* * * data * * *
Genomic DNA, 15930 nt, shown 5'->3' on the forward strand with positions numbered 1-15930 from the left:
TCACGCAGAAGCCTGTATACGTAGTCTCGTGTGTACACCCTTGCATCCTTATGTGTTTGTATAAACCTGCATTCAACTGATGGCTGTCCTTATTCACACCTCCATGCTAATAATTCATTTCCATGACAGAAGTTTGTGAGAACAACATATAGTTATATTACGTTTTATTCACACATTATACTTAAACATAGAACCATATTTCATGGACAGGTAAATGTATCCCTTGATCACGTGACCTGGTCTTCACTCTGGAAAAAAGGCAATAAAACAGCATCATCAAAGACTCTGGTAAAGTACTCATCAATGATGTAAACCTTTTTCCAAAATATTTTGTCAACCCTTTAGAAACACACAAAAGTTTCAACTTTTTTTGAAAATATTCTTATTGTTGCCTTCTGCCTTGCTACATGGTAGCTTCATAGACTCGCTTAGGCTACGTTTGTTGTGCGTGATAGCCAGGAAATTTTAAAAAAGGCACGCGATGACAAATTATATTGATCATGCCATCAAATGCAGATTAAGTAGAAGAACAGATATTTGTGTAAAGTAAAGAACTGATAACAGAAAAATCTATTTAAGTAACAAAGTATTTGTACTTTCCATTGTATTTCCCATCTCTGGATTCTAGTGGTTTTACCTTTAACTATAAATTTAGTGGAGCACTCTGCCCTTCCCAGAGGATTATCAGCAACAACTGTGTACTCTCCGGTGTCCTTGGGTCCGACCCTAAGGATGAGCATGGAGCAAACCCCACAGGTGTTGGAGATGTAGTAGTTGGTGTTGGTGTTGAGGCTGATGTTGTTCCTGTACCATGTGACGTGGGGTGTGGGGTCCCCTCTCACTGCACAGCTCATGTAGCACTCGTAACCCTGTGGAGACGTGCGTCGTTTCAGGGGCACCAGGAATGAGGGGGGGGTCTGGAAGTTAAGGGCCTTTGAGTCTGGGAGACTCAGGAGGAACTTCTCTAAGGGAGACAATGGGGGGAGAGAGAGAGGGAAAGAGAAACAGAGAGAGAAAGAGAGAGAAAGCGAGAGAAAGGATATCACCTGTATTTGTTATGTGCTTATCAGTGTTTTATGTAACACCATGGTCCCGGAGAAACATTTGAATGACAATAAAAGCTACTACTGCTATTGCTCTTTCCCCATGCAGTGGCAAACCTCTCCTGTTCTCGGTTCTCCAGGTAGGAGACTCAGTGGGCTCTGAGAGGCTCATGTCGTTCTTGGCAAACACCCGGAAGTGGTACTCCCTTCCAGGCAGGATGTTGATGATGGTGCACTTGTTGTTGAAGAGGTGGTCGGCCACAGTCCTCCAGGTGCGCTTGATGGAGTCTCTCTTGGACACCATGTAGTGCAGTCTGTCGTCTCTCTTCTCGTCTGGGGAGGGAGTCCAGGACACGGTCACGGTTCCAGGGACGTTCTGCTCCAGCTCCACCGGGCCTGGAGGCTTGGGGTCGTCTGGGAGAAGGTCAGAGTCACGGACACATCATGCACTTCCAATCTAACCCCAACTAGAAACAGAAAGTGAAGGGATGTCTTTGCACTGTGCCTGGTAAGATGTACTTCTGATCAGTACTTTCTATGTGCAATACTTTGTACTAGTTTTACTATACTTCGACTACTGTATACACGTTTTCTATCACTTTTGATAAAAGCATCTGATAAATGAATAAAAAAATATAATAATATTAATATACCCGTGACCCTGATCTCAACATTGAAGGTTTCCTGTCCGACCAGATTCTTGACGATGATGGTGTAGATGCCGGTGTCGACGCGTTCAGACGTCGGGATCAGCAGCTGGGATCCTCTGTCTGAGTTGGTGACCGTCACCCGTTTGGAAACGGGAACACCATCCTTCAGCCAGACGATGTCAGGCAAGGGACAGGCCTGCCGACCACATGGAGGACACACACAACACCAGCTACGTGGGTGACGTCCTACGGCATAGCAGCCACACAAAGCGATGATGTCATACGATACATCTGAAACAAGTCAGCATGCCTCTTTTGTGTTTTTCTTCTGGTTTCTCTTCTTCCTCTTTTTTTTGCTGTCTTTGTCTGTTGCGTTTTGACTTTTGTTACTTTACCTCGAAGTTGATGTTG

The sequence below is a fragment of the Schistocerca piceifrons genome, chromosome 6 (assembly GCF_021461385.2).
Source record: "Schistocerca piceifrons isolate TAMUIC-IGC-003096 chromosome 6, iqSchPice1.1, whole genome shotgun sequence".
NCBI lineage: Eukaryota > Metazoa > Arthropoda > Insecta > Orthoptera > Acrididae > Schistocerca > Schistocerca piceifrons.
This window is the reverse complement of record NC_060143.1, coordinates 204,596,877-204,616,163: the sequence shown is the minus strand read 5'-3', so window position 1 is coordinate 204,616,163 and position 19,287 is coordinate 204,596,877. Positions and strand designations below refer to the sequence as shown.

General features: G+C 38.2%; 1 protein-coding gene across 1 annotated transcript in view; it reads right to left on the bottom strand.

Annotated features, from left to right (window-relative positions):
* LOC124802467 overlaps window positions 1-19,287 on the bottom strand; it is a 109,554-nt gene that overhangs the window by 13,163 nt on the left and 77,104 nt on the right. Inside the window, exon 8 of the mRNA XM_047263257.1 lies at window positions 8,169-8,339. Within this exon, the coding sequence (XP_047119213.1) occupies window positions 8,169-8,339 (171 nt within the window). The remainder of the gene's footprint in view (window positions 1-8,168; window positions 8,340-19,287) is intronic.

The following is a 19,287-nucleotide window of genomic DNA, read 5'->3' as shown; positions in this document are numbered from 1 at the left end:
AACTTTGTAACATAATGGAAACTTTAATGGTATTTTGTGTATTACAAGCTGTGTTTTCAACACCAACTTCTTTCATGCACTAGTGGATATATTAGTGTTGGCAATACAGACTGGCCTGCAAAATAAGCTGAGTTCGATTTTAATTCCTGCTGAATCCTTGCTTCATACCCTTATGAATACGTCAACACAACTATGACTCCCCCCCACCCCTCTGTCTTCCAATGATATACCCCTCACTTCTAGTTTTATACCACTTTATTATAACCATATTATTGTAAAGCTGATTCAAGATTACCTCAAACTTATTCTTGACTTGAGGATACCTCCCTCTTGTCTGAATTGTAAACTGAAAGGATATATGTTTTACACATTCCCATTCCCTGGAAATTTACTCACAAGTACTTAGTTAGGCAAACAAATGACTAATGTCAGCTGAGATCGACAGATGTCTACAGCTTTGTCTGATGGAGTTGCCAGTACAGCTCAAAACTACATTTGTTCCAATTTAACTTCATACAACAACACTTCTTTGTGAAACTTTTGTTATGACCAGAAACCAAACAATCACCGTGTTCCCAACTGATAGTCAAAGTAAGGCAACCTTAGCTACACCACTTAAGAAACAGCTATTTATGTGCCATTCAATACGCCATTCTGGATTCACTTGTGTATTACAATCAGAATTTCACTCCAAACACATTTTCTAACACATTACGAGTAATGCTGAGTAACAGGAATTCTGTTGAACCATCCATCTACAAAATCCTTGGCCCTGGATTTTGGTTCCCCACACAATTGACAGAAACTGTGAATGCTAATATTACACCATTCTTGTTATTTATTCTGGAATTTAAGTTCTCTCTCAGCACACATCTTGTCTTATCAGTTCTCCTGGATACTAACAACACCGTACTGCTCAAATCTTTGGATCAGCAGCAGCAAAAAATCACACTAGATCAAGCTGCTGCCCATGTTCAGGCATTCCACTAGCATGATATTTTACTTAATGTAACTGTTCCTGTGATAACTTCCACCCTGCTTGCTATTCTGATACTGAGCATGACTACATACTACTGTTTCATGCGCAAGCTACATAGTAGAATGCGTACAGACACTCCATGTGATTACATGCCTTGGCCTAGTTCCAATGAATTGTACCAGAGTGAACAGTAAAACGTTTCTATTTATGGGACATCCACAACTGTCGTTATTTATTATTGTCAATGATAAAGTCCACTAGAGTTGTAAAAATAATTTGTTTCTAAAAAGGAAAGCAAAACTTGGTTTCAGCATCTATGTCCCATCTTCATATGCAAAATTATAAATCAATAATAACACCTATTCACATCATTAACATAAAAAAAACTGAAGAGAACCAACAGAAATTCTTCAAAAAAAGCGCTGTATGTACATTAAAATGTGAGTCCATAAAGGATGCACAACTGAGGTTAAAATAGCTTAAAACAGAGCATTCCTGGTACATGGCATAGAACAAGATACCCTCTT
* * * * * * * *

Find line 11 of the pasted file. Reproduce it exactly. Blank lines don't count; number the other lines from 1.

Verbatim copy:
AACTTTGTAACATAATGGAAACTTTAATGGTATTTTGTGTATTACAAGCTGTGTTTTCAACACCAACTTCTTTCATGCACTAGTGGATATATTAGTGTTGGCAATACAGACTGGCCTGCAAAATAAGCTGAGTTCGATTTTAATTCCTGCTGAATCCTTGCTTCATACCCTTATGAATACGTCAACACAACTATGACTCCCCCCCACCCCTCTGTCTTCCAATGATATACCCCTCACTTCTAGTTTTATACCACTTTATTATAACCATATTATTGTAAAGCTGATTCAAGATTACCTCAAACTTATTCTTGACTTGAGGATACCTCCCTCTTGTCTGAATTGTAAACTGAAAGGATATATGTTTTACACATTCCCATTCCCTGGAAATTTACTCACAAGTACTTAGTTAGGCAAACAAATGACTAATGTCAGCTGAGATCGACAGATGTCTACAGCTTTGTCTGATGGAGTTGCCAGTACAGCTCAAAACTACATTTGTTCCAATTTAACTTCATACAACAACACTTCTTTGTGAAACTTTTGTTATGACCAGAAACCAAACAATCACCGTGTTCCCAACTGATAGTCAAAGTAAGGCAACCTTAGCTACACCACTTAAGAAACAGCTATTTATGTGCCATTCAATACGCCATTCTGGATTCACTTGTGTATTACAATCAGAATTTCACTCCAAACACATTTTCTAACACATTACGAGTAATGCTGAGTAACAGGAATTCTGTTGAACCATCCATCTACAAAATCCTTGGCCCTGGATTTTGGTTCCCCACACAATTGACAGAAACTGTGAATGCTAATATTACACCATTCTTGTTATTTATTCTGGAATTTAAGTTCTCTCTCAGCACACATCTTGTCTTATCAGTTCTCCTGGATACTAACAACACCGTACTGCTCAAATCTTTGGATCAGCAGCAGCAAAAAATCACACTAGATCAAGCTGCTGCCCATGTTCAGGCATTCCACTAGCATGATATTTTACTTAATGTAACTGTTCCTGTGATAACTTCCACCCTGCTTGCTATTCTGATACTGAGCATGACTACATACTACTGTTTCATGCGCAAGCTACATAGTAGAATGCGTACAGACACTCCATGTGATTACATGCCTTGGCCTAGTTCCAATGAATTGTACCAGAGTGAACAGTAAAACGTTTCTATTTATGGGACATCCACAACTGTCGTTATTTATTATTGTCAATGATAAAGTCCACTAGAGTTGTAAAAATAATTTGTTTCTAAAAAGGAAAGCAAAACTTGGTTTCAGCATCTATGTCCCATCTTCATATGCAAAATTATAAATCAATAATAACACCTATTCACATCATTAACATAAAAAAAACTGAAGAGAACCAACAGAAATTCTTCAAAAAAAGCGCTGTATGTACATTAAAATGTGAGTCCATAAAGGATGCACAACTGAGGTTAAAATAGCTTAAAACAGAGCATTCCTGGTACATGGCATAGAACAAGATACCCTCTT